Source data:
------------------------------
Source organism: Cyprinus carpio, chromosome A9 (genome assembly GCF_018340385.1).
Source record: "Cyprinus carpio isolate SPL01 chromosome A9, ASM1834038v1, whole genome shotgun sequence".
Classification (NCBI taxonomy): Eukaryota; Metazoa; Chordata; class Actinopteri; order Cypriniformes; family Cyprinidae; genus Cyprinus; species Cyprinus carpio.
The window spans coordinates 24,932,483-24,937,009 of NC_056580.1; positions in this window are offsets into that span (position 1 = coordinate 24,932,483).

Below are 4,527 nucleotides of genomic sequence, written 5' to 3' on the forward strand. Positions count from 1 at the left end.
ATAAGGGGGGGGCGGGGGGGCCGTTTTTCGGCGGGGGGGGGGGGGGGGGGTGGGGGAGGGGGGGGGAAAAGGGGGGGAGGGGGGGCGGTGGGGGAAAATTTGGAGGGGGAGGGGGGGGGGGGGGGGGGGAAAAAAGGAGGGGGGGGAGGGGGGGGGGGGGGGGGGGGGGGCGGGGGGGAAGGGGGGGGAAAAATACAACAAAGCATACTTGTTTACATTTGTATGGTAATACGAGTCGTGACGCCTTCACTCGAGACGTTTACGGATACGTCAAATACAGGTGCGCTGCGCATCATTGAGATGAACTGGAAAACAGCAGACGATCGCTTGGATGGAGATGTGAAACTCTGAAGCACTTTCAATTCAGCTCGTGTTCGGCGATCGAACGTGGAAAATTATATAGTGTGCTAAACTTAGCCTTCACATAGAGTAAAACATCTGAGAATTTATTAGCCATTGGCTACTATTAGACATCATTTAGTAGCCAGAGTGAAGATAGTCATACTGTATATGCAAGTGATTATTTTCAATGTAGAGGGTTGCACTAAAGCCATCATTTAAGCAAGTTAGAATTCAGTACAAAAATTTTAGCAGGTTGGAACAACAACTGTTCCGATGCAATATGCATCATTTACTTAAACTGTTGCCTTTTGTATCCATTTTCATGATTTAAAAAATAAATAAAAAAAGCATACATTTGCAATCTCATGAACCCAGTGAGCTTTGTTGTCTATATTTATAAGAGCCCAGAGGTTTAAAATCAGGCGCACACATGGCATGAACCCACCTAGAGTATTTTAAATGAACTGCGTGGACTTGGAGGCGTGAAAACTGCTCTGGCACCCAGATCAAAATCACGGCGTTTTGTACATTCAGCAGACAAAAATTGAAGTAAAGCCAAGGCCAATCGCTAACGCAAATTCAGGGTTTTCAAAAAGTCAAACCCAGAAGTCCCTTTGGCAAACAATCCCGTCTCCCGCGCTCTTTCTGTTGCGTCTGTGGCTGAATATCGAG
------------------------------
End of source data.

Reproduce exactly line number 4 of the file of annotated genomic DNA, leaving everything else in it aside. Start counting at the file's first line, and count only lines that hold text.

The window spans coordinates 24,932,483-24,937,009 of NC_056580.1; positions in this window are offsets into that span (position 1 = coordinate 24,932,483).